I was up visiting my parents in San Jose and I had gotten haggard on rum and beer in my friend Andy's garage the night before. For most of the next day I’d been sitting infront of the tv feeling very sorry for myself until my father said “Hey, why don't you ride the bike with me?”
I agreed, for whatever reason. He was all ready to go in maybe two or three minutes; I was stubborn and changed t-shirts twice before settling on a rowing jersey under a Van Halen tshirt. because, you know, my appearance totally mattered.
We were less than a mile away and i was already starting to sweat. We crossed the main road and took the long path, talking a bit, about hangovers and women and nature. Making fun of the Asian jogging man who lived one street over who tucked in his track jacket. That sort of thing.
We get to around 5 or 6 miles in and I’m sweating profusely. I’d smoked almost a full pack the night before. I was dizzy. He’s still going strong. He was a very strong, big guy. Because he loved beer - the social aspect, really, of drinking a beer with someone, he never drunk alone except one single light beer after work - because he was so social he had a beer gut but because he rode the bike so much he had the legs of a fucking horse. So he’s going strong. He let me take the lead for a while. I’ll never forget what happened next.
I hear his big, booming voice say it now. his voice sounded how Oak feels. I heard him say behind me: “Lets go to the IBM hill. Do you think you can do that?”.
I hemmed and hawed. “No” turned into “Ugh... maybe” which turned into “No” again before turning into “OK, fine”. I’m pretty sure I called him an asshole under my breath. He said “We’ll just take a look at it and you can decide if you want to do it”.
So we get to the bottom of this hill, which is literally about 2 miles of just incline. We get to the bottom and I was two seconds away from saying “No, fuck that, I want to go home”, when he just kept on riding. I pedaled faster to keep up. He could here me wheezing and coughing (lets not forget about all the cigarettes from the night before) and said “You're going to want to save your energy. Put yerself into a lower gear”. I steadfastly did nothing of the sort. What, was I crazy? Pedal more?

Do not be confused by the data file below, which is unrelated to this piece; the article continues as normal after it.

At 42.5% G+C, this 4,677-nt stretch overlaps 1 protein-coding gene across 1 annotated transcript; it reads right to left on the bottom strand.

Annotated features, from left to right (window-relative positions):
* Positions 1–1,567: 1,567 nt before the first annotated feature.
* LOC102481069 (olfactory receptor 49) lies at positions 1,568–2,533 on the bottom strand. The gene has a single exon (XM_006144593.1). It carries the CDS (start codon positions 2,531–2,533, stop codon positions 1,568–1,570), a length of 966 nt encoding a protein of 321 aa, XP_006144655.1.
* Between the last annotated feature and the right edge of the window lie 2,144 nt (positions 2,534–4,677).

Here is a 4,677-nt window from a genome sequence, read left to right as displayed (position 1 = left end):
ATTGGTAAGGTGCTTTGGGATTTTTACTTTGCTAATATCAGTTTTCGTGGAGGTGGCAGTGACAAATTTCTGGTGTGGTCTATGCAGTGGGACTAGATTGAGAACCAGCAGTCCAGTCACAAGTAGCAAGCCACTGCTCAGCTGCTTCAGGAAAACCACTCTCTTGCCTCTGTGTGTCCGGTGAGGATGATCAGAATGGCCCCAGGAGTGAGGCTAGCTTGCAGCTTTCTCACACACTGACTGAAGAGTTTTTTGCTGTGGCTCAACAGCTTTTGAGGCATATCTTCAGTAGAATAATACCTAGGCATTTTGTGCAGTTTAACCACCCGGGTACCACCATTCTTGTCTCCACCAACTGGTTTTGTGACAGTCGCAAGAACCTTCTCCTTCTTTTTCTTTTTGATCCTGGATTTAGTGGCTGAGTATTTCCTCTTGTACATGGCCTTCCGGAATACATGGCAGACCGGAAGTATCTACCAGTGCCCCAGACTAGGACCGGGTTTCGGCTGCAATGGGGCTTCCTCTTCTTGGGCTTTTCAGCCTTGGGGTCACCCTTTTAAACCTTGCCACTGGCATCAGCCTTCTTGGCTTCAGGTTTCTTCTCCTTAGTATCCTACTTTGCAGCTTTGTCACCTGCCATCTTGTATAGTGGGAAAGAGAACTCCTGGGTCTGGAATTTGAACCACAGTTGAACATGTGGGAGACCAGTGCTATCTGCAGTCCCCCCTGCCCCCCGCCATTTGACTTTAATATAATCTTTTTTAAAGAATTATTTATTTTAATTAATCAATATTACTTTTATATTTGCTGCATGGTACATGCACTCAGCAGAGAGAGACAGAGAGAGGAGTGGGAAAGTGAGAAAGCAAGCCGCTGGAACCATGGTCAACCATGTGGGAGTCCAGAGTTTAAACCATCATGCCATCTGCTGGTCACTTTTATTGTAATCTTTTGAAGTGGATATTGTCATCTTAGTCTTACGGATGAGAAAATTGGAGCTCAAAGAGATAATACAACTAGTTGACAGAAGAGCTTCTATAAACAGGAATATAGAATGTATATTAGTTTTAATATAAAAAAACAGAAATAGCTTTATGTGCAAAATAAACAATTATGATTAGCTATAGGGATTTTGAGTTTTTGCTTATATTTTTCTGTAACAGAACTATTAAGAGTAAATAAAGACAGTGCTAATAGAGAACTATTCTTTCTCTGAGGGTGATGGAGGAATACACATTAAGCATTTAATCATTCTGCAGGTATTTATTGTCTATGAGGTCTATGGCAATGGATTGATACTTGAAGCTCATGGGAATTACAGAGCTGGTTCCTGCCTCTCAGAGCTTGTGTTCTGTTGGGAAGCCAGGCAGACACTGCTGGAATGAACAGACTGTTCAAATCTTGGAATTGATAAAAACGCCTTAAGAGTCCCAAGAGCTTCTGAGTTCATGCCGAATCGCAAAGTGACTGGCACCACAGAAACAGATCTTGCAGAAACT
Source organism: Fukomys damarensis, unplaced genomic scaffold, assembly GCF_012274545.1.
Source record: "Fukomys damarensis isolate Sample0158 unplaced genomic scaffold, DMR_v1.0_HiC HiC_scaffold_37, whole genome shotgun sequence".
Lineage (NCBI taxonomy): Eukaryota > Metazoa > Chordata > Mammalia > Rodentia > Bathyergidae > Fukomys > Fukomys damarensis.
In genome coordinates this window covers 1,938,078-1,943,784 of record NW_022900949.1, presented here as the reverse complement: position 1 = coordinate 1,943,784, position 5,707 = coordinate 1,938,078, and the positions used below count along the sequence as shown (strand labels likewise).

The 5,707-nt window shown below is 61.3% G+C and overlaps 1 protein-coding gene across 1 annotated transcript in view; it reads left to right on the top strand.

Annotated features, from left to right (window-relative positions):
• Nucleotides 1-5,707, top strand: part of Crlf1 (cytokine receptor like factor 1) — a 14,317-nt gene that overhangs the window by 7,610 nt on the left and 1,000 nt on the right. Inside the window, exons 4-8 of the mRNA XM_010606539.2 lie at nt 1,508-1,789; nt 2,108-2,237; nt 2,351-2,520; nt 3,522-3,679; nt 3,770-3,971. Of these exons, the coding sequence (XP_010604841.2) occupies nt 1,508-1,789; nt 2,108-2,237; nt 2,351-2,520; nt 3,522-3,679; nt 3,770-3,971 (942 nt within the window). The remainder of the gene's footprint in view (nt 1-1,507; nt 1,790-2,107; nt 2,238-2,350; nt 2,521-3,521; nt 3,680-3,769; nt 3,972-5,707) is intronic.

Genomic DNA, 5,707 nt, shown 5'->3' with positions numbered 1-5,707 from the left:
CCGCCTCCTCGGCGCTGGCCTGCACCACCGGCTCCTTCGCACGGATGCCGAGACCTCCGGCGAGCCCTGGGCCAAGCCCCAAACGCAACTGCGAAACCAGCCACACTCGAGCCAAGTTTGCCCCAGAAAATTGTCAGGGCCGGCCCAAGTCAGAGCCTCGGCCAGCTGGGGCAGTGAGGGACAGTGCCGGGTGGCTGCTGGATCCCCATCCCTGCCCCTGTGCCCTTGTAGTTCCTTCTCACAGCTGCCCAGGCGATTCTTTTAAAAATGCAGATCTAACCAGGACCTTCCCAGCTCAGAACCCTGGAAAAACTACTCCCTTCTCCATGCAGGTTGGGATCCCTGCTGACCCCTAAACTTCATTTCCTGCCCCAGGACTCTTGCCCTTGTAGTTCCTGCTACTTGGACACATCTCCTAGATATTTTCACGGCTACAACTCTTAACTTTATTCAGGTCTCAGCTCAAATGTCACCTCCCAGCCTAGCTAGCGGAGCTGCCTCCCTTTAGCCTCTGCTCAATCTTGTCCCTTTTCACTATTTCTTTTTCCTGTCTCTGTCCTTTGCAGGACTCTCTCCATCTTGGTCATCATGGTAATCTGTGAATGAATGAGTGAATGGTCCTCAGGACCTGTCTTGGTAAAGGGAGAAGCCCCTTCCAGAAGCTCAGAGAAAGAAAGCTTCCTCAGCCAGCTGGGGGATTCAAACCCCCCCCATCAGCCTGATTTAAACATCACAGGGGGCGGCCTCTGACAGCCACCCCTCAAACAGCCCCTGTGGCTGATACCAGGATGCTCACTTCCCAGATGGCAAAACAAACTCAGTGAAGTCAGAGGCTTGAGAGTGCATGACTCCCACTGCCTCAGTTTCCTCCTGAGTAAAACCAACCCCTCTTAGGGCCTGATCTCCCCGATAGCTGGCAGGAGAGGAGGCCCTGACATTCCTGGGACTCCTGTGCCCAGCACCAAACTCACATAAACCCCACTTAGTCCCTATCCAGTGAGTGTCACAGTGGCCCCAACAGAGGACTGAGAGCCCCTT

Within the time it would have taken to halfway make a slice of toast I immediately had to change gears. Surprisingly, it was very easy. Well, as easy as burning in my legs, back, hands and head. as easy as that could be. I was sweating like a pig in the summertime, he’d barely broke a sweat. We got to about half a mile in and it started to incline more, and he said “Only a couple hundred yards”. It totally fucking wasn't, but I kept going anyway.
Panting and wheezing I kept going, though. Three quarters of a mile in and I was feeling dizzy – seeing stars – hardly able to maintain the light conversation my dad was giving me. I could muster up a “faaaah.... queeee” between wheezes, which (he knew) was in jest. We kept going. We rounded the big curve and I could see this was clearly going to end with me saying “Fuck it” and walking the rest of the way. He starts to tell me about how Lance, one of our neighbors who would ride with him occasionally, about he got off about fifty feet of where we were at the time.
“Fuck it”, I decided. I wasn't about to get off now.
“You can get off at any time and walk” he said, barely breaking a sweat still, “I’ll understand. I’ll walk with you”.
“Nope, fuck it, fuck it, I'm going to make it,” I managed to word, “I’ll make it to the top of that fucking thing if it kills me”.
So i kept going. We got to three quarters of a mile away from the top, the IBM research facility in Almaden. I was sweating so much my Van Halen outer shirt was SOAKED. I was dizzy. but I hadn’t gotten off the bike yet. my heart was pounding, but I was still going.
“Just another couple hundred yards” he said, calmly. His big voice was all I could hear. His words sounded like whiskey and chocolate the way he said them.
“Just a little ways to go”
“Just a little more”
“You're nearly there”
“Almost, almost,” he said.
Then, for as long as I'm alive, I’ll never forget those next three words. “You did it”.